On May 16, a covert sunspot, partially concealed behind the sun’s southeast limb, unleashed a powerful M9.6 class solar flare.
Despite not directly facing Earth, the consequences of this eruption were still evident, Space reported.
The radiation emitted during the event caused a moderate radio blackout over certain regions of North America, Central America, and South America, as reported by NOAA’s Space Weather Prediction Center.
As the sun continues to rotate, the previously hidden sunspot will gradually move into Earth’s view.
By the upcoming weekend, it is expected to be directly facing our planet, bringing potential implications for space weather and further observations.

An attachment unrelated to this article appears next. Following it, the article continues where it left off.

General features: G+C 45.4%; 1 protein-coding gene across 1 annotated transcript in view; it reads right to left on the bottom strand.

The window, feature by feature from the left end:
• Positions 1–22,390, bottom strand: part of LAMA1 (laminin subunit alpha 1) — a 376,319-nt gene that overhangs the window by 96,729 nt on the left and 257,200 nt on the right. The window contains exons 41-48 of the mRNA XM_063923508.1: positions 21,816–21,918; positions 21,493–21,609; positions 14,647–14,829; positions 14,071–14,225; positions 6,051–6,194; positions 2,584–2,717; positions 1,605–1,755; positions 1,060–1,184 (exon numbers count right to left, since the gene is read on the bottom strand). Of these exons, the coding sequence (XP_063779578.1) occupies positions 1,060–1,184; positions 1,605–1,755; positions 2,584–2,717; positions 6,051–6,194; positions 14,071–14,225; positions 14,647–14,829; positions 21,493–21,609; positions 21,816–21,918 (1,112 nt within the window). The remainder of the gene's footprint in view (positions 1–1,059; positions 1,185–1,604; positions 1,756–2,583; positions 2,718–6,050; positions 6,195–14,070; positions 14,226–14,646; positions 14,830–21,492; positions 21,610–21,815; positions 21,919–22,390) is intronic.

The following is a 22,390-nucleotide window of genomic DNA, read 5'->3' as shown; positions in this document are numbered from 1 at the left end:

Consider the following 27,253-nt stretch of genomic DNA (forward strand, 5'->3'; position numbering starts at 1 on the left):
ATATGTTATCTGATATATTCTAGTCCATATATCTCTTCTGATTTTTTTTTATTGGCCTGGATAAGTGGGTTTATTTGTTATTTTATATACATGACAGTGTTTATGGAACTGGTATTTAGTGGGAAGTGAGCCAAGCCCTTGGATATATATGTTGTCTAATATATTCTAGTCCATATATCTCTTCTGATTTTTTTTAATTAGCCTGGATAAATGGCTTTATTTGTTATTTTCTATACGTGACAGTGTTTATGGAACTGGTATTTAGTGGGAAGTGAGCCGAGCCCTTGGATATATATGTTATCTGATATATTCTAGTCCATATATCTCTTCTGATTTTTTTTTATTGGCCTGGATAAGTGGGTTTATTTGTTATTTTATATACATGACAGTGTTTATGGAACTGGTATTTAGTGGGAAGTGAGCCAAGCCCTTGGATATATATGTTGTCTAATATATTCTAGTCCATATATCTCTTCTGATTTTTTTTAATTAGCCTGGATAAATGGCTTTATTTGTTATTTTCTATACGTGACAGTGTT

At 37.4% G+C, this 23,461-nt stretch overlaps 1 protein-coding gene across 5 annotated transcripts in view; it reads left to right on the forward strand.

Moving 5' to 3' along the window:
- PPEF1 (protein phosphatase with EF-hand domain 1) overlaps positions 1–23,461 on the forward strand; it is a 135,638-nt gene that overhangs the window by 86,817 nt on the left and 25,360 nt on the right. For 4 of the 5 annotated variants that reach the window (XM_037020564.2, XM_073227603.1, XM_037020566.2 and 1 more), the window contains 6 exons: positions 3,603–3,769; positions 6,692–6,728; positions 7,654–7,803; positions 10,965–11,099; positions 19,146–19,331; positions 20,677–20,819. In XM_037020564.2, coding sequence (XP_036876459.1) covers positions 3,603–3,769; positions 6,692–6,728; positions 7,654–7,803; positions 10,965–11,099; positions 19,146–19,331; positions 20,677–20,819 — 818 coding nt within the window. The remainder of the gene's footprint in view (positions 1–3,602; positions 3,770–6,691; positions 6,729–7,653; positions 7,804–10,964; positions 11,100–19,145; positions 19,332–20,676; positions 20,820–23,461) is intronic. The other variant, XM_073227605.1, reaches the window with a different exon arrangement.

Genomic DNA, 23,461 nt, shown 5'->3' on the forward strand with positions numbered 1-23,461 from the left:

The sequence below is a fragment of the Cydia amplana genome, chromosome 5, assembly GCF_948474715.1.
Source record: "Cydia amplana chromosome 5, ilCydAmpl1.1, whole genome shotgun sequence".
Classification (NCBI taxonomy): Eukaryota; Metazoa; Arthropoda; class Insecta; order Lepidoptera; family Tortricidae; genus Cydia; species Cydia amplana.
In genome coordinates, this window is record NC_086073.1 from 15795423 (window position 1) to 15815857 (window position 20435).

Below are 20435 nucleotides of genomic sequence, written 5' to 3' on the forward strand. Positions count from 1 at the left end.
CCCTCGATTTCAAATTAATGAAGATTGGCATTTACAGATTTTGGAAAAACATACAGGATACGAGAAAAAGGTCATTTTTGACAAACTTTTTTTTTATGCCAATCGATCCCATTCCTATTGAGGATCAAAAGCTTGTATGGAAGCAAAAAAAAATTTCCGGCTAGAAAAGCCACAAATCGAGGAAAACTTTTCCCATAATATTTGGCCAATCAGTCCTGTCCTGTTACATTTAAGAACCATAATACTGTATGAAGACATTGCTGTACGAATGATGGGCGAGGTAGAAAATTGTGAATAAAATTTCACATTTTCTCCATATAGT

Despite being concealed by the solar disk, the M-flare had a significant impact, resulting in widespread radio blackouts.
The powerful burst of X-rays and extreme ultraviolet radiation emitted by the explosive flare traveled toward Earth at the speed of light.
In a little over eight minutes, the radiation reached our planet, penetrating the upper layer of the atmosphere known as the thermosphere.
This ionization process led to shortwave radio disruptions in the sunlit regions of Earth during that period.
Written by staff